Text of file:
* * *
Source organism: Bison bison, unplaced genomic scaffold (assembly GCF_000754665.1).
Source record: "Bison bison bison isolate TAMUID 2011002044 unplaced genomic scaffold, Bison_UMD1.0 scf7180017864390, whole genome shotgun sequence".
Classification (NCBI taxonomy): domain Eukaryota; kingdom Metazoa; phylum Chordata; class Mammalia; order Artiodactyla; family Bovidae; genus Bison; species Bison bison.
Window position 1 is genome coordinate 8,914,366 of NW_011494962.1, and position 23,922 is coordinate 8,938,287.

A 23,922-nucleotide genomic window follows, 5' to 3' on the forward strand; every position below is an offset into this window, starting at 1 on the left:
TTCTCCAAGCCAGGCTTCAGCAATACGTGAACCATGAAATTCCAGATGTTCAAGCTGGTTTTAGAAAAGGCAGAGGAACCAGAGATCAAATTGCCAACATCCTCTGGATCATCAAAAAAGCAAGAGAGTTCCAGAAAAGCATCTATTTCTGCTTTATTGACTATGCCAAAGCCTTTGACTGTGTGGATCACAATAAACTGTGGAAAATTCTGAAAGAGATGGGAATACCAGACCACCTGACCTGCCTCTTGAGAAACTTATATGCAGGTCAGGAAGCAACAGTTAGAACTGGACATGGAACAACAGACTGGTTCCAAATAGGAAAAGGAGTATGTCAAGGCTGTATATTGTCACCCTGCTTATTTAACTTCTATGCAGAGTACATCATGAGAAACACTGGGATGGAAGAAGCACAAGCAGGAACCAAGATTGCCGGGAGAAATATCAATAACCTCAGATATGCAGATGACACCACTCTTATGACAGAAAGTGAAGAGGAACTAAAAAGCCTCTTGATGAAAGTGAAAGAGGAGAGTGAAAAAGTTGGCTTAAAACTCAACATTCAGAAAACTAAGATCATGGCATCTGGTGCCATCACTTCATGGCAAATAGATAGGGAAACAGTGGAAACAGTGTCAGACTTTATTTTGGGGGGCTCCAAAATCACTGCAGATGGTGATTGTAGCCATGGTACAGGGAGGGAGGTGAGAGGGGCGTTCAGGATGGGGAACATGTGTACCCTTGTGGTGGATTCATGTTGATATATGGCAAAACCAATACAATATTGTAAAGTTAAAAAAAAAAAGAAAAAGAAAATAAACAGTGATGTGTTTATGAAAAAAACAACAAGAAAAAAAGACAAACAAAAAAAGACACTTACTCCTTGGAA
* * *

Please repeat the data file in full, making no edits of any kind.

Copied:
Source organism: Bison bison, unplaced genomic scaffold (assembly GCF_000754665.1).
Source record: "Bison bison bison isolate TAMUID 2011002044 unplaced genomic scaffold, Bison_UMD1.0 scf7180017864390, whole genome shotgun sequence".
Classification (NCBI taxonomy): domain Eukaryota; kingdom Metazoa; phylum Chordata; class Mammalia; order Artiodactyla; family Bovidae; genus Bison; species Bison bison.
Window position 1 is genome coordinate 8,914,366 of NW_011494962.1, and position 23,922 is coordinate 8,938,287.

A 23,922-nucleotide genomic window follows, 5' to 3' on the forward strand; every position below is an offset into this window, starting at 1 on the left:
TTCTCCAAGCCAGGCTTCAGCAATACGTGAACCATGAAATTCCAGATGTTCAAGCTGGTTTTAGAAAAGGCAGAGGAACCAGAGATCAAATTGCCAACATCCTCTGGATCATCAAAAAAGCAAGAGAGTTCCAGAAAAGCATCTATTTCTGCTTTATTGACTATGCCAAAGCCTTTGACTGTGTGGATCACAATAAACTGTGGAAAATTCTGAAAGAGATGGGAATACCAGACCACCTGACCTGCCTCTTGAGAAACTTATATGCAGGTCAGGAAGCAACAGTTAGAACTGGACATGGAACAACAGACTGGTTCCAAATAGGAAAAGGAGTATGTCAAGGCTGTATATTGTCACCCTGCTTATTTAACTTCTATGCAGAGTACATCATGAGAAACACTGGGATGGAAGAAGCACAAGCAGGAACCAAGATTGCCGGGAGAAATATCAATAACCTCAGATATGCAGATGACACCACTCTTATGACAGAAAGTGAAGAGGAACTAAAAAGCCTCTTGATGAAAGTGAAAGAGGAGAGTGAAAAAGTTGGCTTAAAACTCAACATTCAGAAAACTAAGATCATGGCATCTGGTGCCATCACTTCATGGCAAATAGATAGGGAAACAGTGGAAACAGTGTCAGACTTTATTTTGGGGGGCTCCAAAATCACTGCAGATGGTGATTGTAGCCATGGTACAGGGAGGGAGGTGAGAGGGGCGTTCAGGATGGGGAACATGTGTACCCTTGTGGTGGATTCATGTTGATATATGGCAAAACCAATACAATATTGTAAAGTTAAAAAAAAAAAGAAAAAGAAAATAAACAGTGATGTGTTTATGAAAAAAACAACAAGAAAAAAAGACAAACAAAAAAAGACACTTACTCCTTGGAA